POETPRENUER: HOW TO MAKE MONEY WITH POETRY
They say a novelist is a failed short story writer, and a short story writer is a failed poet. Although I have huge respect for novelists and short story writers (I’ve done a little of each myself), I tend to agree. So does Mark Twain, who famously told a correspondent that he’d written a long letter because he lacked the time to write a short one.
Poetry is efficient. It can be beautiful, funny, and powerful, carrying the impact of 100,000-word tomes in just a few precisely chosen and placed words. In my not terribly humble opinion, this distillation of the literary form is the sign of the most talented writers of any age.
Poetry is at the butt of plenty of jokes — mostly about it not being a source of livelihood. As a poet, I’ve experienced tons of confused, snide (and some surprisingly nasty) comments, and they’re usually reductive or just plain cliché at this point:
- So, you do poetry — how do you pay your bills?
- I can’t imagine that you make any money working as a poet.
- What does a poet even do?
- Well, we all know there’s no money in poetry.
- Wait, so you, like, have a book? Do you make money from it or is just a side hustle?
It’s almost as if — wait for it! — poetry isn’t inherently valuable unless it earns money. And that’s a problem. Because poetry is valuable. It’s valuable existentially, socially, politically, spiritually, and culturally.
That it is still sorely undervalued monetarily is deeply juxtaposed by the fact that poets have long been immortalized and revered (while their works are turned to for comfort, wisdom, and truth during periods of unrest or stagnation or renaissance).
Those remarks above are also awful because poetry is work. Many poets, even if they have a day job in an office, don’t consider their poetry practice a “side hustle” at all. In fact, many poets consider themselves poets first and employees second. In a sense, our jobs — the things that pay our rent — are our true “side hustles.”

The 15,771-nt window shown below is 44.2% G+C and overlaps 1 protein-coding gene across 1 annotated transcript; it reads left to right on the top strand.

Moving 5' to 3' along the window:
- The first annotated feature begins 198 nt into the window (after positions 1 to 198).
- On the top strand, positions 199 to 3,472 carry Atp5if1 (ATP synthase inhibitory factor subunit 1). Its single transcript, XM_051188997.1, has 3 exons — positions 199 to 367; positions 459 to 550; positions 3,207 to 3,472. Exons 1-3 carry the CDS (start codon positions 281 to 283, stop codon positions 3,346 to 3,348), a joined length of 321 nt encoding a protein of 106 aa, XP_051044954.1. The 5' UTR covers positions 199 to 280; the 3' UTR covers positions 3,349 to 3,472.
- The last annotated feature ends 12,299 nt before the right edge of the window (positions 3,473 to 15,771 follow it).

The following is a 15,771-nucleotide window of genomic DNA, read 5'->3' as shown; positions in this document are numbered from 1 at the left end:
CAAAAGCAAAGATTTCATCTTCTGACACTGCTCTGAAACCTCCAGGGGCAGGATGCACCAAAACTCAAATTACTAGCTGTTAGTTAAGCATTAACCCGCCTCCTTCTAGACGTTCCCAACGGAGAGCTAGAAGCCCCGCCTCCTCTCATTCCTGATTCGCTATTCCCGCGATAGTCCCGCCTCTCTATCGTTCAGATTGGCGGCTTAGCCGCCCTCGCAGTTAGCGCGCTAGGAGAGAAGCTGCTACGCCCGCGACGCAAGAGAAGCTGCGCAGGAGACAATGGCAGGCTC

Poetry doesn’t pay my rent, but I will always be a poet. It’s part of my identity. And money doesn’t make something more or less real to me.
Many poets view their poetry this way: Poets write, edit, submit, publish and promote their work.
Poets go on tours to give literary readings, run presses and literary journals — usually or very little to no pay, work in academia teaching poetry, lead poetry workshops, manage well-known poetry festivals, host ticketed poetry events, and, you know, write lyrics for top musicians.
And most of poets do that while holding down a day job. Poetry is not a side hustle. It’s a job and a passion and a love affair with language that doesn’t earn a liveable wage for most of us. Because many nations and cultures respect art — but not enough to fund it. They want it to simply appear, but they don’t want to nurture it. Because they don’t think it is tangible. They think it has no result or promise. It’s not efficient. It’s not profitable or scalable.